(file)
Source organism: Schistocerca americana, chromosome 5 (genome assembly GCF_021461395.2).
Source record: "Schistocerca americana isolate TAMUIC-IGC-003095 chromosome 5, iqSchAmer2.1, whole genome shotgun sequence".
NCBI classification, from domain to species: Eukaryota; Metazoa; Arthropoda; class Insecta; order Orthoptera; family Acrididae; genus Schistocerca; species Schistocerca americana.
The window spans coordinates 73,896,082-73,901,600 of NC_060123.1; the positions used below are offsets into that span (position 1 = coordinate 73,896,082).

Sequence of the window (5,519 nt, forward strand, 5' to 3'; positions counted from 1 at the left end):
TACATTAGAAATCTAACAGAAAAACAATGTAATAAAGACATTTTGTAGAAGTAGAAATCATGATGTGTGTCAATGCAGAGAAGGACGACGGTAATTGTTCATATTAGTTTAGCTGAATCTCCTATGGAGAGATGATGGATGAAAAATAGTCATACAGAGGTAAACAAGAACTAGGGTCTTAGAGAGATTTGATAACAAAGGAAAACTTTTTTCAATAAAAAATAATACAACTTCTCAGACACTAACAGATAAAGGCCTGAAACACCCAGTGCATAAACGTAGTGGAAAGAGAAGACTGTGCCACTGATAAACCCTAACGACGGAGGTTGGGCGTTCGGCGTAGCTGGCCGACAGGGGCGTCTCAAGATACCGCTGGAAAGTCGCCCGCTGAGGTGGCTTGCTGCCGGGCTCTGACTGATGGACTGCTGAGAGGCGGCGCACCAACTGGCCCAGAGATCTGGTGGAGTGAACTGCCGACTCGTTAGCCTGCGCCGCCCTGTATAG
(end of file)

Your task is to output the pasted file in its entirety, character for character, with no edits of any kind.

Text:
Source organism: Schistocerca americana, chromosome 5 (genome assembly GCF_021461395.2).
Source record: "Schistocerca americana isolate TAMUIC-IGC-003095 chromosome 5, iqSchAmer2.1, whole genome shotgun sequence".
NCBI classification, from domain to species: Eukaryota; Metazoa; Arthropoda; class Insecta; order Orthoptera; family Acrididae; genus Schistocerca; species Schistocerca americana.
The window spans coordinates 73,896,082-73,901,600 of NC_060123.1; the positions used below are offsets into that span (position 1 = coordinate 73,896,082).

Sequence of the window (5,519 nt, forward strand, 5' to 3'; positions counted from 1 at the left end):
TACATTAGAAATCTAACAGAAAAACAATGTAATAAAGACATTTTGTAGAAGTAGAAATCATGATGTGTGTCAATGCAGAGAAGGACGACGGTAATTGTTCATATTAGTTTAGCTGAATCTCCTATGGAGAGATGATGGATGAAAAATAGTCATACAGAGGTAAACAAGAACTAGGGTCTTAGAGAGATTTGATAACAAAGGAAAACTTTTTTCAATAAAAAATAATACAACTTCTCAGACACTAACAGATAAAGGCCTGAAACACCCAGTGCATAAACGTAGTGGAAAGAGAAGACTGTGCCACTGATAAACCCTAACGACGGAGGTTGGGCGTTCGGCGTAGCTGGCCGACAGGGGCGTCTCAAGATACCGCTGGAAAGTCGCCCGCTGAGGTGGCTTGCTGCCGGGCTCTGACTGATGGACTGCTGAGAGGCGGCGCACCAACTGGCCCAGAGATCTGGTGGAGTGAACTGCCGACTCGTTAGCCTGCGCCGCCCTGTATAG